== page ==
When Montag kills Beatty, the Fire Chief, he decides to run from the world that he has lived his whole life in. His newfound friend Faber, another person on the outskirts of society, tells him that he will be safe if he makes it to the river. This is an illustration of literal salvation. Rivers often represent "divine emmissaries, life, and the enterance into the afterlife" (Jobes 1341). "After a long time of floating... [Montag] knew he must never burn again" (Bradbury 141). This shows that the river changes Montag or is at least the cocoon in which he stays while he undergoes a metamorphisis into what is basically a different person. Also, it is interesting that, in the old South as well as in Biblical times, the baptisms of new Christians often would take place in the nearest river or creek.
Montag's journey in the river seems to be a baptism of sorts, as it frees him from the shackles and chains of his former life.
The river, however, is only the vessel in which Montag travels to the heart of the forest. The forest is the "abode of man in his state of innocence, and a Hebrew symbol for kingdom" (Jobes 594). In the novel, the forest and the river are likened to one another at times, such as when Montag describes the forest floor as "a dry river smelling of hot cloves and warm dust" (Bradbury 144). When Montag several men who, like him, are on the outside of society looking in, they are at the old railroad tracks tht cut through the heart of the forest like a rusty dagger wielded by the filthy hand of industry. It is here that he finds his real redemption.
The river is not the only use of water as symbolism in Fahrenheit 451. Water symbolizes "baptism, cleansing, resurrection, and is a source of both good and evil" (Jobes 167). Water is used on numerous occasions to contrast with fire, wich is representative of "divine love, fervor, and life, but also divine anger, destuction, and death" (Jobes 571).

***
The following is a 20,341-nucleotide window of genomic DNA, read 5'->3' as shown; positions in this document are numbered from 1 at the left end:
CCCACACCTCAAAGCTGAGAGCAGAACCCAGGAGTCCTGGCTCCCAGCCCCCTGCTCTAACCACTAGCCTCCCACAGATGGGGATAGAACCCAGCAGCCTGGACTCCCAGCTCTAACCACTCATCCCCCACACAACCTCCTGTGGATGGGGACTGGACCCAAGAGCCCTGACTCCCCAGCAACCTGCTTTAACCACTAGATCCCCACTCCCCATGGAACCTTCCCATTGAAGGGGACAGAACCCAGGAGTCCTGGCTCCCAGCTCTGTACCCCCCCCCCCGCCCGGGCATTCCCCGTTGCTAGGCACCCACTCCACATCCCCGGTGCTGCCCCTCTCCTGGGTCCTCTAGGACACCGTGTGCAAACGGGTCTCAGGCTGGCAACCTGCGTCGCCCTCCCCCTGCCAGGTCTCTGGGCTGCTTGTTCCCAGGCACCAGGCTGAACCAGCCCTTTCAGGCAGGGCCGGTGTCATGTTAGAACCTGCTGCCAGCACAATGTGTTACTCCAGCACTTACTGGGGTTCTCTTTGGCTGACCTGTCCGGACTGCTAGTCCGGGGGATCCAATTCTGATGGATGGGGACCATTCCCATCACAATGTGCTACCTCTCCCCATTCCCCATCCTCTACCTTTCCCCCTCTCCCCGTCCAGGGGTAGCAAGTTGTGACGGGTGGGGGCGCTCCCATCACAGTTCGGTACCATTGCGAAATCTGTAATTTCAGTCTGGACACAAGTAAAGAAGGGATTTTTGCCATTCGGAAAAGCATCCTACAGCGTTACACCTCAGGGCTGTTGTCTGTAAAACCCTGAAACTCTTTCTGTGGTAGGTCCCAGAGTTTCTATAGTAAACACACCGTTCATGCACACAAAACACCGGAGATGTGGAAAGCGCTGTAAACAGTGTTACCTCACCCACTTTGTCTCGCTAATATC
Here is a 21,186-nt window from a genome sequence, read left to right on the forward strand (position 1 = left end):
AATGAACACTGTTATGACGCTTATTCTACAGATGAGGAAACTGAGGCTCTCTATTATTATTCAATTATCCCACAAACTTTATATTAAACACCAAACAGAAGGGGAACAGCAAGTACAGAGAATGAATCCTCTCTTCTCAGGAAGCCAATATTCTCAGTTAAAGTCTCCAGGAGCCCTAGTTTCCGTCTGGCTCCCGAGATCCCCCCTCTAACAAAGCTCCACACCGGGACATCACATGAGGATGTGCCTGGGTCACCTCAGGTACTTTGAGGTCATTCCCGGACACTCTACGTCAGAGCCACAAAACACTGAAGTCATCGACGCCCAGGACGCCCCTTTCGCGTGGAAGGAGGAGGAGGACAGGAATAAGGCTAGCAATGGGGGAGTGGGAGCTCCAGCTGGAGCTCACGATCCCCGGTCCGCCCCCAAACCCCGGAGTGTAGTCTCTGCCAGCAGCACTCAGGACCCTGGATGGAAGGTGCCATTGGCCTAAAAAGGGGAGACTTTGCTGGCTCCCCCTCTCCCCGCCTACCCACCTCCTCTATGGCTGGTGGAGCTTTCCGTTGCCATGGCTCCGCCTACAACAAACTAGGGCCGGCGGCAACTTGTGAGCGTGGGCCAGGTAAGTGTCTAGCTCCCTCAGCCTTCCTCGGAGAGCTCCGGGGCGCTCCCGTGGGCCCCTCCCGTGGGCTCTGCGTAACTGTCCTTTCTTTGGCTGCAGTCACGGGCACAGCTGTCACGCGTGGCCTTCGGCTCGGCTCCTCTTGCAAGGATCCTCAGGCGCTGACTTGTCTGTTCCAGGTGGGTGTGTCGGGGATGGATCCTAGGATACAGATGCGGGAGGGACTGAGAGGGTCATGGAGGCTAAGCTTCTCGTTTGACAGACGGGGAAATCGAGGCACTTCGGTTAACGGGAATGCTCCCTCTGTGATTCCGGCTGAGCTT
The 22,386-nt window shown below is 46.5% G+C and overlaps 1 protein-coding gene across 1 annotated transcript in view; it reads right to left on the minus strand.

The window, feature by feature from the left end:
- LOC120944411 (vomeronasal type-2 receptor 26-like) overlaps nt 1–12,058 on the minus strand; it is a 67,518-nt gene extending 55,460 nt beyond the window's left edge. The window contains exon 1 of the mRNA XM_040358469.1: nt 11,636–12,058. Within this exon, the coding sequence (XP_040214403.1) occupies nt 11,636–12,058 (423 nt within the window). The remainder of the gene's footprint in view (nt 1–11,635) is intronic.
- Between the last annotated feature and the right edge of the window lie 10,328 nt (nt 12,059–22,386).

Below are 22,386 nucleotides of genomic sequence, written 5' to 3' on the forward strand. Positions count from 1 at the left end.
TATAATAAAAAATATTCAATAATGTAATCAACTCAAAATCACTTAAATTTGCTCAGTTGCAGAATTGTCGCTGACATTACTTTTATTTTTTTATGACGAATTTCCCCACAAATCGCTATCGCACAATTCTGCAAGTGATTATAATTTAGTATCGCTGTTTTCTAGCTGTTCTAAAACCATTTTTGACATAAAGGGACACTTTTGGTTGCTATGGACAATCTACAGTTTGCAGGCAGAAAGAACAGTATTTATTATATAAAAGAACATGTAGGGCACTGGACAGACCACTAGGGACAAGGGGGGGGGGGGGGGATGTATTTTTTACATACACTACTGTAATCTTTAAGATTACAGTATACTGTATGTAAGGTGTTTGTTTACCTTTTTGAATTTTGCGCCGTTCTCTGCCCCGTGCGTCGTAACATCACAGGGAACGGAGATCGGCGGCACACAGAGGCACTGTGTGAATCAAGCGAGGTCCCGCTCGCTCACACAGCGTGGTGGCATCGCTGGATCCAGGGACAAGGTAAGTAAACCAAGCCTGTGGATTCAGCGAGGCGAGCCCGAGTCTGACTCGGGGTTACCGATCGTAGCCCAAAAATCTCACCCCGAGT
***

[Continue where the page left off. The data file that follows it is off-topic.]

Usually, they contrast good and evil, and although fire is generally associated with evil, its symbolism begins to change toward the end of the novel When Montag sees the fire the men in the forest are using to warm themselves, he realizes "he [has] never thought in his life that fire [can] give as well as take" (Bradbury 147). The fire is a metaphor for Montag; he finally realizes that he can change the world for the better instead of for the worse.
Ray Bradbury's novel offers a rich tapestry of symbolism to all those who read it.
Bradbury weaves a seemingly endless amount of symbols into his story in a way that is wonderfully eloquent, distinctly American, and easily accessible to the casual reader. His passionate cry against censorship and engaging story has enthralled readers for the past 50 years. He uses symbolism to help get his point across, and thus makes the story work on a deeper level. Through symbolism, Bradbury has found a way to affect the reader in the very core of their being, and he has made this novel one whose jarring imact stays with the reader long after they have turned he final page.